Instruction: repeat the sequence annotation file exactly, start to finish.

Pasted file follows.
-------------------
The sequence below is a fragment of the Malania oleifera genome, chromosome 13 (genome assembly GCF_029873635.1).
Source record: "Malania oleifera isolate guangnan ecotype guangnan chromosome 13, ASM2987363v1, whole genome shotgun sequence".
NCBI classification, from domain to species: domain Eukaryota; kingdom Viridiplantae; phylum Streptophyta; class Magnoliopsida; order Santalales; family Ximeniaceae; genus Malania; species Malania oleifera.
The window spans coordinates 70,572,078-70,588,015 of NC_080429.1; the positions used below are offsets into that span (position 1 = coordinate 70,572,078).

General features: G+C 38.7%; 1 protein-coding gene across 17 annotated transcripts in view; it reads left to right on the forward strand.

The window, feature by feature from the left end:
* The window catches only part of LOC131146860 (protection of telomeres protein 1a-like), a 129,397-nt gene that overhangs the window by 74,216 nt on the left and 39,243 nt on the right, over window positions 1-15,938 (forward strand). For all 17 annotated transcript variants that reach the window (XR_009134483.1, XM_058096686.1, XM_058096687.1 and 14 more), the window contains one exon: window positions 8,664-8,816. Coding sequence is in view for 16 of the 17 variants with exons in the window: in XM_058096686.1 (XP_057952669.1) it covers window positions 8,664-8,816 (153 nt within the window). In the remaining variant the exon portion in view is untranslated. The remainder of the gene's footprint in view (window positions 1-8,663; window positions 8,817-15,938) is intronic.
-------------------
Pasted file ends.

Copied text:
The sequence below is a fragment of the Malania oleifera genome, chromosome 13 (genome assembly GCF_029873635.1).
Source record: "Malania oleifera isolate guangnan ecotype guangnan chromosome 13, ASM2987363v1, whole genome shotgun sequence".
NCBI classification, from domain to species: domain Eukaryota; kingdom Viridiplantae; phylum Streptophyta; class Magnoliopsida; order Santalales; family Ximeniaceae; genus Malania; species Malania oleifera.
The window spans coordinates 70,572,078-70,588,015 of NC_080429.1; the positions used below are offsets into that span (position 1 = coordinate 70,572,078).

General features: G+C 38.7%; 1 protein-coding gene across 17 annotated transcripts in view; it reads left to right on the forward strand.

The window, feature by feature from the left end:
* The window catches only part of LOC131146860 (protection of telomeres protein 1a-like), a 129,397-nt gene that overhangs the window by 74,216 nt on the left and 39,243 nt on the right, over window positions 1-15,938 (forward strand). For all 17 annotated transcript variants that reach the window (XR_009134483.1, XM_058096686.1, XM_058096687.1 and 14 more), the window contains one exon: window positions 8,664-8,816. Coding sequence is in view for 16 of the 17 variants with exons in the window: in XM_058096686.1 (XP_057952669.1) it covers window positions 8,664-8,816 (153 nt within the window). In the remaining variant the exon portion in view is untranslated. The remainder of the gene's footprint in view (window positions 1-8,663; window positions 8,817-15,938) is intronic.